Strictly speaking floating-rate notes or FRNs are bonds and therefore part of the bond markets. However, because of the nature of their construction, particularly with regard to the way their coupons are re-set at regular (such as quarterly) intervals, they trade in some respects similarly to money market instruments. They are also used for liquidity purposes by bank Treasury desks. Hence we include some detail on FRNs here in this chapter.
Floating-rate note conventions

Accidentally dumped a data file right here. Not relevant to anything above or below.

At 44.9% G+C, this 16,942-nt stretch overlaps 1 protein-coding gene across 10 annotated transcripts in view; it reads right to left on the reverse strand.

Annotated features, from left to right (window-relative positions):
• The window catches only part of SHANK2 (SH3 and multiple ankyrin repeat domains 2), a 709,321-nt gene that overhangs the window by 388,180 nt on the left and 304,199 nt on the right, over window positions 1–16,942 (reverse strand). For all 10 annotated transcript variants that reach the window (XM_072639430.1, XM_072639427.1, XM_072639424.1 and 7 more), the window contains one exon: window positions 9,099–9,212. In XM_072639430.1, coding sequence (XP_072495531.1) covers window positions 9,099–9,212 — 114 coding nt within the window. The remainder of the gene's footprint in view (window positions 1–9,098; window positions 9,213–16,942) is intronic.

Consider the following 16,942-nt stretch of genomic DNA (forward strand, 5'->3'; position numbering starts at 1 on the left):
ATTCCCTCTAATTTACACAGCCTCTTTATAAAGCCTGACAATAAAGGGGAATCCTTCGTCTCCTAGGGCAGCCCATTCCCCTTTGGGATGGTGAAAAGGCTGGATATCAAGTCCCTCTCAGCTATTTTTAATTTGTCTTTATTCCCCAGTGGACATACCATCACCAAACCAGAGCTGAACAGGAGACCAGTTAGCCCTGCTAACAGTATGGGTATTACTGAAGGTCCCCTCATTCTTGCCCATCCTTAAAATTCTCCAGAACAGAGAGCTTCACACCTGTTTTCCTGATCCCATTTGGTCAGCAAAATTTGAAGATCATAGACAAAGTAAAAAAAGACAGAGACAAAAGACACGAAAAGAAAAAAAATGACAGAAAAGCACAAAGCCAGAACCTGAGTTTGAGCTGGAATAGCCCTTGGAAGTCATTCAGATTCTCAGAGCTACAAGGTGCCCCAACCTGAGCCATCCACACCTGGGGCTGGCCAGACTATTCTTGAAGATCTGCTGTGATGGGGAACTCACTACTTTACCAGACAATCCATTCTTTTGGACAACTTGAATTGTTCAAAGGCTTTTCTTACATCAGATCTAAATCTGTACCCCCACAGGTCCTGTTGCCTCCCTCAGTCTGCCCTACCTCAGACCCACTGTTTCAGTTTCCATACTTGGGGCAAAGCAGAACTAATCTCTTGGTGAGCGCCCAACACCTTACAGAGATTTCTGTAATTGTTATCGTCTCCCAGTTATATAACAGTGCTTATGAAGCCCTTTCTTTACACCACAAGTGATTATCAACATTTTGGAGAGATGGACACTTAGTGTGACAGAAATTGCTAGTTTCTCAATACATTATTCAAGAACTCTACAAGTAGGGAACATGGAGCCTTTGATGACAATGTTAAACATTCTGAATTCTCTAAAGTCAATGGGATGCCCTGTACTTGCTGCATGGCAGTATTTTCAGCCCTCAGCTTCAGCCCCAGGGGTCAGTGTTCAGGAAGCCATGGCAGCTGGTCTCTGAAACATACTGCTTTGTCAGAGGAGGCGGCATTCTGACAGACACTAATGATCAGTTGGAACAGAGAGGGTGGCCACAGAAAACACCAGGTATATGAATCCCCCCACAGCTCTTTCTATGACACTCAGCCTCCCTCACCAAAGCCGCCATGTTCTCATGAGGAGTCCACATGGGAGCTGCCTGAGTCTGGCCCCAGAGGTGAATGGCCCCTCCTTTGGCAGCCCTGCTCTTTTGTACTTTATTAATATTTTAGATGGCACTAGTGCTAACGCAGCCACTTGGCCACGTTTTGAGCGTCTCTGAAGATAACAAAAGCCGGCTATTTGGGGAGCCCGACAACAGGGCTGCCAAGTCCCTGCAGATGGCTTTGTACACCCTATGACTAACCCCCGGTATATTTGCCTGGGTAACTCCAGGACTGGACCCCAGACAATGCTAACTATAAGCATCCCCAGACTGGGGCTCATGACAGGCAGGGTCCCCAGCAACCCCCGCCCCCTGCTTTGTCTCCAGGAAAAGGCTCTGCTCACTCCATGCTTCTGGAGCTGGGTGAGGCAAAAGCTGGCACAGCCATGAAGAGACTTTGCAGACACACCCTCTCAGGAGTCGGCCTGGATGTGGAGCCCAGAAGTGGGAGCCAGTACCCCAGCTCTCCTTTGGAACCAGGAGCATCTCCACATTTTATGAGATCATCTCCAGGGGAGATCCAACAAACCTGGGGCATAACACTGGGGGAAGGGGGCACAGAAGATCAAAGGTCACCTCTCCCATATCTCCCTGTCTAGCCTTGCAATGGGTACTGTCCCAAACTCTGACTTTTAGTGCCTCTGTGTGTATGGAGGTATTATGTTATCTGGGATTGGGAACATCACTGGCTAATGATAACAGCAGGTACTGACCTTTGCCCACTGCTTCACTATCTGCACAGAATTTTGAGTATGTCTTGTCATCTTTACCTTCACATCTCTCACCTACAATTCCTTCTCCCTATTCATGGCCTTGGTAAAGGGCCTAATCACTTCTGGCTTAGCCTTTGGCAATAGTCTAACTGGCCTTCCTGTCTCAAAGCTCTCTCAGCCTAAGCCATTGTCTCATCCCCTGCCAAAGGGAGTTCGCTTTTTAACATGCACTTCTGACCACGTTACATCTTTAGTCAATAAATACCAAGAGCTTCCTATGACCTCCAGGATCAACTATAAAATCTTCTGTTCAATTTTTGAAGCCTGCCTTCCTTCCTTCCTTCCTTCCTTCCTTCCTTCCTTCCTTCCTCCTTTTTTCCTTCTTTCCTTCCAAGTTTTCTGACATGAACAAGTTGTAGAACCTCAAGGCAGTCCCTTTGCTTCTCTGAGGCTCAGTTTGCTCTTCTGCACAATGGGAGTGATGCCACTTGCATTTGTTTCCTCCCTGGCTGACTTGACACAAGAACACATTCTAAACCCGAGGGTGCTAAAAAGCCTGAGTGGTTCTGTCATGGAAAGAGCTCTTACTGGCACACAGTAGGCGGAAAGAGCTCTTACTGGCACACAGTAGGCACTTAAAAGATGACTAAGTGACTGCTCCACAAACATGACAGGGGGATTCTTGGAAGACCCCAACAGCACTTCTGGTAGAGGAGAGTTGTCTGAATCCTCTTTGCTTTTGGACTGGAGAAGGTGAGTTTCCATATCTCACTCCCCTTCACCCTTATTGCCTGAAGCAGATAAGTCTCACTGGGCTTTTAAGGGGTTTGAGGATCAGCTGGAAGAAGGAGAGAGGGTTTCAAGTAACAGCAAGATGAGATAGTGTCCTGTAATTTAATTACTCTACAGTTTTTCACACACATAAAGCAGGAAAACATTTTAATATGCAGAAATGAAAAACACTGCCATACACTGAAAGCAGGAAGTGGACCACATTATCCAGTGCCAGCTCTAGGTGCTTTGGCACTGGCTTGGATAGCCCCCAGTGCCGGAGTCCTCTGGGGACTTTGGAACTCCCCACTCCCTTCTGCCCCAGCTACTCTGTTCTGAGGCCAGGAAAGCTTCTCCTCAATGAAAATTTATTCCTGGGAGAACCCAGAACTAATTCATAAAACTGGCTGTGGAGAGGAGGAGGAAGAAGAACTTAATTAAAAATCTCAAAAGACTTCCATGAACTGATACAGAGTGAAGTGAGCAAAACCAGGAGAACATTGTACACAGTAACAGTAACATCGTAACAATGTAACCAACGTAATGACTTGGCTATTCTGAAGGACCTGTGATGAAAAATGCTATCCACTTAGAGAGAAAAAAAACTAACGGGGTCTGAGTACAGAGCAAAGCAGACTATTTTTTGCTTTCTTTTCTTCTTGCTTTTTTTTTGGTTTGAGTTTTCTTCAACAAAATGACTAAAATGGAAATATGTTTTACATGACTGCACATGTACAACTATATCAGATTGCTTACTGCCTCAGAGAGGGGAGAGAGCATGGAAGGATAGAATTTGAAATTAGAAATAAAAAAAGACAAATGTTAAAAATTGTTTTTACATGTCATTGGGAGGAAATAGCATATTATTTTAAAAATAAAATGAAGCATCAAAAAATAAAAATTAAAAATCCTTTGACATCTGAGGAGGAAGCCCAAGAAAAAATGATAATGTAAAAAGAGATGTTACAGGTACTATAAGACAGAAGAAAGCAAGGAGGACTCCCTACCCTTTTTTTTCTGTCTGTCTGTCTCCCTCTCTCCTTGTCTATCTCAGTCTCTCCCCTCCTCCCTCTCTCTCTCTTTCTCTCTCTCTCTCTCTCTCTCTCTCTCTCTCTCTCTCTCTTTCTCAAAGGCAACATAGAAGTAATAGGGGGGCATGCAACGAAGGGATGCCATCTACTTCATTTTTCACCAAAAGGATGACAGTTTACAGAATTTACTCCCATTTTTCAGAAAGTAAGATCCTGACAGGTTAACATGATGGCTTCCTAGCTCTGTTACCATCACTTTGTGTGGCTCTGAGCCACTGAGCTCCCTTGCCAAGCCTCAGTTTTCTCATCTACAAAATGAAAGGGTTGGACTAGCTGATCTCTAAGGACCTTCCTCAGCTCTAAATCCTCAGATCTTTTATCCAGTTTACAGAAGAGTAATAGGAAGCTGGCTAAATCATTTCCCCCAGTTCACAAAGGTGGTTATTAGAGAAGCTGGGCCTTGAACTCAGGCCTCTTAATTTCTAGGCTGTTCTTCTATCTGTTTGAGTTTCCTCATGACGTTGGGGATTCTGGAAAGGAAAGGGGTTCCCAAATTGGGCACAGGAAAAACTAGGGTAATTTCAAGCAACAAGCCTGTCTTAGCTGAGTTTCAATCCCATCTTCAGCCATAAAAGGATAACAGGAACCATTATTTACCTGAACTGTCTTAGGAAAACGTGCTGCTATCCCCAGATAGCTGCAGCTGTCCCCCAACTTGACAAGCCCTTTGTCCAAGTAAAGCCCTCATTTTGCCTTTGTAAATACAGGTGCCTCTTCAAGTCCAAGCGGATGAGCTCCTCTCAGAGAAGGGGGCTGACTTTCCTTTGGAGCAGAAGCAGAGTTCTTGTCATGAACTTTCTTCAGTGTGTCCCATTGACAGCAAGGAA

Securities known as floating rate notes (FRNs) are bonds that do not pay a fixed coupon but instead pay coupon that changes in line with another specified reference interest rate. The FRN market in countries such as the US and UK is large and well-developed; floating-rate bonds are particularly popular with short-term investors and financial institutions such as banks. With the exception of its coupon arrangement, an FRN is similar to a conventional bond. Maturity lengths for FRNs range from two years to over 30 years. The coupon on a floating-rate bond “floats” in line with market interest rates. According to the payment frequency, which is usually quarterly or semi-annually, the coupon is re-fixed in line with a money market index such as the London Inter-bank Offer Rate or LIBOR. Often an FRN will pay a spread over LIBOR, and this spread is fixed through the life of the bond. For example a sterling FRN issued by the Nationwide Building Society in the UK maturing in August 2006 ...